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Lack of the lectin-like domain of thrombomodulin worsens Shiga toxin-associated hemolytic uremic syndrome in mice.

Authors: Zoja, C  Locatelli, M  Pagani, C  Corna, D  Zanchi, C  Isermann, B  Remuzzi, G  Conway, EM  Noris, M 
Citation: Zoja C, etal., J Immunol. 2012 Oct 1;189(7):3661-8. Epub 2012 Aug 31.
Pubmed: (View Article at PubMed) PMID:22942429
DOI: Full-text: DOI:10.4049/jimmunol.1102118

Shiga toxin (Stx)-producing Escherichia coli is a primary cause of diarrhea-associated hemolytic uremic syndrome (HUS), a disorder of thrombocytopenia, microangiopathic hemolytic anemia, and acute renal failure. The pathophysiology of renal microvascular thrombosis in Stx-HUS is still ill-defined. Based on evidence that abnormalities in thrombomodulin (TM), an anticoagulant endothelial glycoprotein that modulates complement and inflammation, predispose to atypical HUS, we assessed whether impaired TM function may adversely affect evolution of Stx-HUS. Disease was induced by coinjection of Stx2/LPS in wild-type mice (TM(wt/wt)) and mice that lack the lectin-like domain of TM (TM(LeD/LeD)), which is critical for its anti-inflammatory and cytoprotective properties. After Stx2/LPS, TM(LeD/LeD) mice exhibited more severe thrombocytopenia and renal dysfunction than TM(wt/wt) mice. Lack of lectin-like domain of TM resulted in a stronger inflammatory reaction after Stx2/LPS with more neutrophils and monocytes/macrophages infiltrating the kidney, associated with PECAM-1 and chemokine upregulation. After Stx2/LPS, intraglomerular fibrin(ogen) deposits were detected earlier in TM(LeD/LeD) than in TM(wt/wt) mice. More abundant fibrin(ogen) deposits were also found in brain and lungs. Under basal conditions, TM(LeD/LeD) mice exhibited excess glomerular C3 deposits, indicating impaired complement regulation in the kidney that could lead to local accumulation of proinflammatory products. TM(LeD/LeD) mice with HUS had a higher mortality rate than TM(wt/wt) mice. If applicable to humans, these findings raise the possibility that genetic or acquired TM defects might have an impact on the severity of microangiopathic lesions after exposure to Stx-producing E. coli infections and raise the potential for using soluble TM in the treatment of Stx-HUS.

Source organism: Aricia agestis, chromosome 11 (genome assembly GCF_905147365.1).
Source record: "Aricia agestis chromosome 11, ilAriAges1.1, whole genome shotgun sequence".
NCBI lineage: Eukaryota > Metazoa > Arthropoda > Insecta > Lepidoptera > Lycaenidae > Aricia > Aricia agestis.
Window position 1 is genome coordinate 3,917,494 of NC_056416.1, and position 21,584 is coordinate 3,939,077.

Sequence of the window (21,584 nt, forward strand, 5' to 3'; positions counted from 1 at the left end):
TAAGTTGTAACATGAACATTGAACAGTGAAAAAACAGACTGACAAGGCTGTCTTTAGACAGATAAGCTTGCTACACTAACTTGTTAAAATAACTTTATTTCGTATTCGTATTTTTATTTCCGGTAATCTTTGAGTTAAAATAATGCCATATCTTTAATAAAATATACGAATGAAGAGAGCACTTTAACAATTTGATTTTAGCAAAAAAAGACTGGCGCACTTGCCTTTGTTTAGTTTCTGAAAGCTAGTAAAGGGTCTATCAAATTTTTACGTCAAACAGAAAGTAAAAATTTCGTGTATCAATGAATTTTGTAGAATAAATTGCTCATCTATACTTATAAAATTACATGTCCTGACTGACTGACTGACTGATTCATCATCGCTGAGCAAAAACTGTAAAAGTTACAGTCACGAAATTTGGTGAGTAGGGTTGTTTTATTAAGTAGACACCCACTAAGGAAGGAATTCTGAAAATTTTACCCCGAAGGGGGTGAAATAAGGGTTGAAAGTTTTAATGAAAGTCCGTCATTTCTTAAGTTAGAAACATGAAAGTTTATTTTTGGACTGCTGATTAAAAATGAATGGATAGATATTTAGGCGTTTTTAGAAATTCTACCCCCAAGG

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RGD Object Information
RGD ID: 11038690
Created: 2016-02-19
Species: All species
Last Modified: 2016-02-19
Status: ACTIVE


RGD is funded by grant HL64541 from the National Heart, Lung, and Blood Institute on behalf of the NIH.